A Close Shave

“Mitzi McCoy” was designed to have plot lines that could be carried by any of its main characters — Mitzi, Stub Goodman or Tim Graham. In this case, Tim grabs the spotlight, as he is the only regular character appearing in a string of four episodes. “Mitzi” also promised lively adventure, romance and human interest, and with Tim leading the way, the action veers into violence for the first time since Stub Goodman bounced Phil Rathbone from the offices of the Freedom Clarion.

Another strategy “Mitzi”used was to create new characters that would reflect various demographics it was trying to reach as it tried to grow its audience. A previous sequence had brought aboard young Dick Dixon, and Lynn and Collins had discussed the possibility of adding a girl to the Bow and Arrow Bear Hunt chapter. It was decided that a later sequence would feature a schoolgirl, and last week’s comic introduced Mugs, a native boy defended by Tim.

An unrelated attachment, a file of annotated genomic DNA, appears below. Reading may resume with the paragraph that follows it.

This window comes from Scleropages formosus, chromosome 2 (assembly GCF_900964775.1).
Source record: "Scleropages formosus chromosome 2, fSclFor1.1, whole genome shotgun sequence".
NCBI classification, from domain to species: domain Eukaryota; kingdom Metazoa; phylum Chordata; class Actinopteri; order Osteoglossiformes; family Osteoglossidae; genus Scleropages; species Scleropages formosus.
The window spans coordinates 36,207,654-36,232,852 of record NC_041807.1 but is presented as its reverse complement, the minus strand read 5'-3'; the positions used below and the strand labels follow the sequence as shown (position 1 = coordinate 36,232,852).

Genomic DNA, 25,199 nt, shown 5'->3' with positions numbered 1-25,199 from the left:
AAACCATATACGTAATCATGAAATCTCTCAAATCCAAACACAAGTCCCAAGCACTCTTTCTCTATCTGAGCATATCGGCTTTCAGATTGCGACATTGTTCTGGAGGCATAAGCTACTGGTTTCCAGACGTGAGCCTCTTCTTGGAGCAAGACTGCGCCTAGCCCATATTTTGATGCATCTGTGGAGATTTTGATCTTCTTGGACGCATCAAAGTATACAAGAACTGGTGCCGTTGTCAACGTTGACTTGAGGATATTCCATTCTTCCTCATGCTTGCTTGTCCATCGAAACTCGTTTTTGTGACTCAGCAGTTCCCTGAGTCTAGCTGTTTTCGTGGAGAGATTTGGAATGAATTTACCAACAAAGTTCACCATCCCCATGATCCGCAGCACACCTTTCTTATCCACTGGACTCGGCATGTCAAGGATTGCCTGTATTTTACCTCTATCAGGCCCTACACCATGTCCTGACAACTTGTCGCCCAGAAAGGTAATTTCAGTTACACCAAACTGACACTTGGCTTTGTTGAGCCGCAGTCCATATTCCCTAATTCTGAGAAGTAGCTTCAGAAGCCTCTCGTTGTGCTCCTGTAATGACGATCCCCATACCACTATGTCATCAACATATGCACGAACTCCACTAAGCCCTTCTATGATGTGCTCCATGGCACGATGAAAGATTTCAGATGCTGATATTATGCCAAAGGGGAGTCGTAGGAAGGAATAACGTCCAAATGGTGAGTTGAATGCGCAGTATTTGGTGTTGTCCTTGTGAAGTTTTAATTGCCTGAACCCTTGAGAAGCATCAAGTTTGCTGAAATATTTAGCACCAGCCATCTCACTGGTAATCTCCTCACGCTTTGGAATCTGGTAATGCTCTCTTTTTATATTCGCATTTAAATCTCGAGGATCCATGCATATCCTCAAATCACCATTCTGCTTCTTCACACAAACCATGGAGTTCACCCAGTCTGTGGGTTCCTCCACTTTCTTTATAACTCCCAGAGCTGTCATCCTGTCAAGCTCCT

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Fortunately for Tim, his unlikely ally Mugs returns the favor… in spades. Mugs saves Tim once and after being warned away, the boy lingers long enough to save Tim yet again. Later, while setting up camp, stereotypes are shattered and his bond with Mugs is sealed.

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Perhaps reminding readers of the reason he had come to the north woods in the first place, Tim puts on an exhibition of his archery skills for his young friend. The October 2, 1949 comic also features some clever survival skills employed by Mugs. This comic proved to be very popular with Kreigh’s test audience (sons Erik and David, ages eleven and nine). In the final panel, an attractive young native woman heralds the return of the comic’s usual eye appeal, as Mitzi and her father have been summoned to Roaring Fork.

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